5 Great Monologues For Women

Updated: Sep 28

Picking the best monologue for your toolkit is as much about choosing the right speech as it is being able to convincingly present it.

It’s important to remember to choose a monologue based on your connection to it. Does it resonate with you? Does it showcase your skills and your talent?

Here are 5 monologues for women that cover all genres, with a little background about each of the characters. Let them inspire you to dig deep and present complex characters in a compelling way.


Some Quick Tips for Female Monologues:

● Choose an age-appropriate monologue. If you’re in your 20s, don’t attempt to play an older woman or vice versa.

● If you’re auditioning for a role, pick a character who can exemplify what you need to best demonstrate.

● Try to pick a unique monologue that won’t pit you against the actor who made the scene famous - you want to show what you can do, not how well you can mimic somebody else.


1. Classical Female Monologue Dido, Queen of Carthage - Christopher Marlowe

Character: Dido, the queen As queen of Carthage, Dido is fiercely independent and at the start of the play, adamant she will never marry. But an encounter with Cupid has caused her to fall madly in love with Aeneas.

In this scene, Aeneas has just left after announcing that he will leave to conquer Italy. So Dido resolves to hide his son, and steal his sailing equipment. She is determined that, if he would just stay in Carthage, they could live forever in the glow of her love.

Speaks not Aeneas like a conqueror?

O blessed tempests that did drive him in!

O happy sand that made him run aground!

Henceforth you shall be our Carthage gods.

Ay, but it may be, he will leave my love,

And seek a foreign land call’d Italy:

O that I had a charm to keep the winds

Within the closure of a golden ball;

Or that the Tyrrhene sea were in mine arms,

That he might suffer shipwreck on my breast,

As oft as he attempts to hoist up sail!

I must prevent him; wishing will not serve.

Go bid my nurse take young Ascanius,

And bear him in the country to her house;

Aeneas will not go without his son;

Yet, lest he should, for I am full of fear,

Bring me his oars, his tackling, and his sails.

What if I sink his ships? O, he will frown!

Better he frown than I should die of grief.

I cannot see him frown; it may not be:

Armies of foes resolv’d to win this town,

Or impious traitors vow’d to have my life,

Affright me not; only Aeneas’ frown

Is that which terrifies poor Dido’s heart:

Not bloody spears, appearing in the air,

Presage the downfall of my empery,

Nor blazing comets threaten Dido’s death;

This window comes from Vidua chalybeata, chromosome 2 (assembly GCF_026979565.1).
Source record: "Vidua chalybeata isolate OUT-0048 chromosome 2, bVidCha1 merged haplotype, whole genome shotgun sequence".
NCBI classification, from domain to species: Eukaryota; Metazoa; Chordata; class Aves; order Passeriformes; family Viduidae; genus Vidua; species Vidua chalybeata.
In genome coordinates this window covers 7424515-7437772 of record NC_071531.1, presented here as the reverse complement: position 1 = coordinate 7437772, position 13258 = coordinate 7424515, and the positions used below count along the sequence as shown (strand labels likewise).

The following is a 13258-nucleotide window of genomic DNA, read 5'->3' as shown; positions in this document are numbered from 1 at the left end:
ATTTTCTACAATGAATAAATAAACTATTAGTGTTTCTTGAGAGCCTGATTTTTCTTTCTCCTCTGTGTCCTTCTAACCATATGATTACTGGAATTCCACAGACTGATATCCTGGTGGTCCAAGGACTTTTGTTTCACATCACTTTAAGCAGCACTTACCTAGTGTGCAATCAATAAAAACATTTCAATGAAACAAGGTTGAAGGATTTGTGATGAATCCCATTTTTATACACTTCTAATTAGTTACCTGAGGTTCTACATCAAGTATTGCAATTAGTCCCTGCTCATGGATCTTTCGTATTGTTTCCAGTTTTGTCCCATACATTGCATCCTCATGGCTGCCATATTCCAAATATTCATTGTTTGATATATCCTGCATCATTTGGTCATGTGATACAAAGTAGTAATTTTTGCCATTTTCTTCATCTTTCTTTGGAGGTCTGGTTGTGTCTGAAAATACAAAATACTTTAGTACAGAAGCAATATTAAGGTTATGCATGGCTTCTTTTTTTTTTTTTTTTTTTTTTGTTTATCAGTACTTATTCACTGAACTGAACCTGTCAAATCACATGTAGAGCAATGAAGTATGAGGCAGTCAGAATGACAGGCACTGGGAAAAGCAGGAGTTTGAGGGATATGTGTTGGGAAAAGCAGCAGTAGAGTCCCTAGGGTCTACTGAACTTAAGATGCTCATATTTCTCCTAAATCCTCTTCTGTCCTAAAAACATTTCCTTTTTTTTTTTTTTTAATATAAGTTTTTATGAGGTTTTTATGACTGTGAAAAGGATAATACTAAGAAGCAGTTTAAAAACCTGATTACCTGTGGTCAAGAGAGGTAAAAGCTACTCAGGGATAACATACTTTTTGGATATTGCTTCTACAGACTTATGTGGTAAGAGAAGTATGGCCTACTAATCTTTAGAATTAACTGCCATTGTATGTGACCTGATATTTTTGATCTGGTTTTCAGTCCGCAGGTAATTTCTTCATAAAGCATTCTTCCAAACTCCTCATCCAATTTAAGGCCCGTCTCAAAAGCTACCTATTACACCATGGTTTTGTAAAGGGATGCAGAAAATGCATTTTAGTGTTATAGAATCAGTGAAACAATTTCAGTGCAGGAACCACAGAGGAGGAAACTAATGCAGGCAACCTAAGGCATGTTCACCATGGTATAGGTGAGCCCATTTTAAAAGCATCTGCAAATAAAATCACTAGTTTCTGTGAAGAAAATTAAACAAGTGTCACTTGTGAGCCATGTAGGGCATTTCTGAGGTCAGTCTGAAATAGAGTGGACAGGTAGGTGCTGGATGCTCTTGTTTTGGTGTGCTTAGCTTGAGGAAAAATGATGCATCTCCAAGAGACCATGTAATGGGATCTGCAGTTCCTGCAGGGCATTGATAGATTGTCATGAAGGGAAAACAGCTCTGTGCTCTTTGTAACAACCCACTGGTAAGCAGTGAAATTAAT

It is Aeneas’ frown that ends my days.

If he forsake me not, I never die;

For in his looks I see eternity,

And he’ll make me immortal with a kiss.


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2. Contemporary Female Monologue Mike Bartlett - Bull

Character: Isobel

Mike Bartlett is the master of writing characters who are deeply unlikeable. In this play about a toxic work environment, Isobel is trying to destroy a male co-worker.

In this scene, Isobel is trying to ruin his self-confidence in his job security, and in his own identity. She is the master of manipulation, and so plays cat and mouse in the monologue. This is a great opportunity to show the incredible damage that words can cause.

When she hears you’re out of work, her low estimation of you will drop even further. It will. I promise. She won’t be surprised. She won’t be like “oh my god he lost his job!” – she’ll be like “of course he lost his job, the fucking retard. Good job I got out when I could. Wouldn’t want Harry to see too much of him though. Better not let Harry to grow up into this distorted, disabled, fucking image of his fucking drip of a father.” I expect that’s what she’ll think.

It’s tough isn’t it? Life. Is it a lot more difficult than what you’d thought it would be? I mean, I’m sure you thought it was going to be difficult but that through sheer hard work and practice and training and inspiration – and in your case perspiration – that you would come through and in the end succeed. Because you thought, y’know, in this country at least, it was, at the end of the day, a meritocracy. And that fair play and honest, transparent work behaviour would be rewarded in the end. That bad people like me would fall by the wayside. And good people like you would triumph. Is that what you thought? Oops.


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3. Comic Female Monologue David Lindsay-Abaire - Good People

Character: Margaret

Good People is a play focusing on Margaret, a single mother to a disabled adult daughter, Joyce, who was born before her husband left her. They’re a single paycheck away from being in real trouble.

In this scene, which is at the start of the play, Margaret is on a cigarette break talking to her boss. He is younger than her, and the son of her dead friend Suzie. While a comic story, the monologue is Margaret’s way of buying time to avoid a serious conversation about being late for her shift at the Dollar Store.